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2014: the year that security broke

Davey Winder takes a look back at how insecure we all were in 2014...

Yes, I'm talking Sony Pictures Entertainment and the breach that led not only to gigabytes of data in the form of emails, documents and unreleased movies being stolen, but also to a shocking display of corporate capitulation.

Sony, when threatened by what is believed to be terrorists, withdrew the film apparently at the heart of the hacking raid. That film will likely now never be seen, nor will the days when cyber attackers took the money (well, data) and ran.

Already there has another attack, this time on a South Korean nuclear power plant, where the attackers have demanded reactors are closed or system specification documents will be released into the public domain. This story was breaking as I wrote this article, so the precise security implications of the stolen documents and the South Korean response is - as yet to me - unconfirmed. The fact that political blackmail has firmly entered the breach equation though does mean that all enterprises will have to double their security efforts in 2015.

I said at the start of this look back that there was little positive to be plucked from the insecurity cluster-bomb that was 2014 but, looking forwards, I think there probably was one rather large bit of collateral repair as it were: publicity.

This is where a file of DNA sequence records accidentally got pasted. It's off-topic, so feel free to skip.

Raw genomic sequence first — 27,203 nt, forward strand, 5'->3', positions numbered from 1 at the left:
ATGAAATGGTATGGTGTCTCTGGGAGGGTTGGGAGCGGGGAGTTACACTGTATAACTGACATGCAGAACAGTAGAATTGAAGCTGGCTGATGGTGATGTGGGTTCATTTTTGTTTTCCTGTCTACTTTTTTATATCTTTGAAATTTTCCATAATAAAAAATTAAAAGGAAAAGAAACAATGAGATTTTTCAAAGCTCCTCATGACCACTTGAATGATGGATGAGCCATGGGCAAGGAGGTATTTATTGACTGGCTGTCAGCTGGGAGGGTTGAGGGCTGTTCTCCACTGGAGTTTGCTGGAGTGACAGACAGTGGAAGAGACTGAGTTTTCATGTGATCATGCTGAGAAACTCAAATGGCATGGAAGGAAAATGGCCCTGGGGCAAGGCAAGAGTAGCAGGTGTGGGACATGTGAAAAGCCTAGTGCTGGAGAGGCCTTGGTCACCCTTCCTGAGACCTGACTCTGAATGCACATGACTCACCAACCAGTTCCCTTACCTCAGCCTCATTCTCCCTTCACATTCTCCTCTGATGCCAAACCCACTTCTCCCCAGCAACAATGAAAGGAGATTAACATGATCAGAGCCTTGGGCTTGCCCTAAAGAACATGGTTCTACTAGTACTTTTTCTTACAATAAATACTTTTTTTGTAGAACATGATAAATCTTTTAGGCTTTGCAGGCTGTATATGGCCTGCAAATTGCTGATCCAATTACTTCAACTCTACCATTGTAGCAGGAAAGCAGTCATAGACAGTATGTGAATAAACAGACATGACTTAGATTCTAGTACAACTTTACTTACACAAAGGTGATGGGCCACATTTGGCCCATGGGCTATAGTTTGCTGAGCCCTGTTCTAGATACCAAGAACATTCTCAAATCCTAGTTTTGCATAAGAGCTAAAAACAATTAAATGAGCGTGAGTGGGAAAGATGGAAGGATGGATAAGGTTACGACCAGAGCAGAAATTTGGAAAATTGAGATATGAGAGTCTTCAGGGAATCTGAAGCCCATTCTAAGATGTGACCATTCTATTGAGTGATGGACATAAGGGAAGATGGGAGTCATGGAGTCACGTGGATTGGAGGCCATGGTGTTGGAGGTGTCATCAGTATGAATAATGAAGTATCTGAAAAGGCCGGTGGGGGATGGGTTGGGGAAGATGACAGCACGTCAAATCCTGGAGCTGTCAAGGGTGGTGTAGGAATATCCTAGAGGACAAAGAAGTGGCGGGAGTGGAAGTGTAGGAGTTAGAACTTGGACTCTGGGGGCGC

This was the year that cyber security stories reached the mainstream media outlets with a vengeance. Indeed, at the annual BT Information Security Journalism awards ceremony, the overall title (which I myself have won three times in the past) went to BBC correspondent Gordon Corera for his various reports on the subject.

This has to be a good thing, because when these stories find their way out of the technology sector silo and into the psyche of the general public it means awareness of the threat increases. And, after all, awareness is pretty much the only weapon we have left to fight the continuing onslaught.

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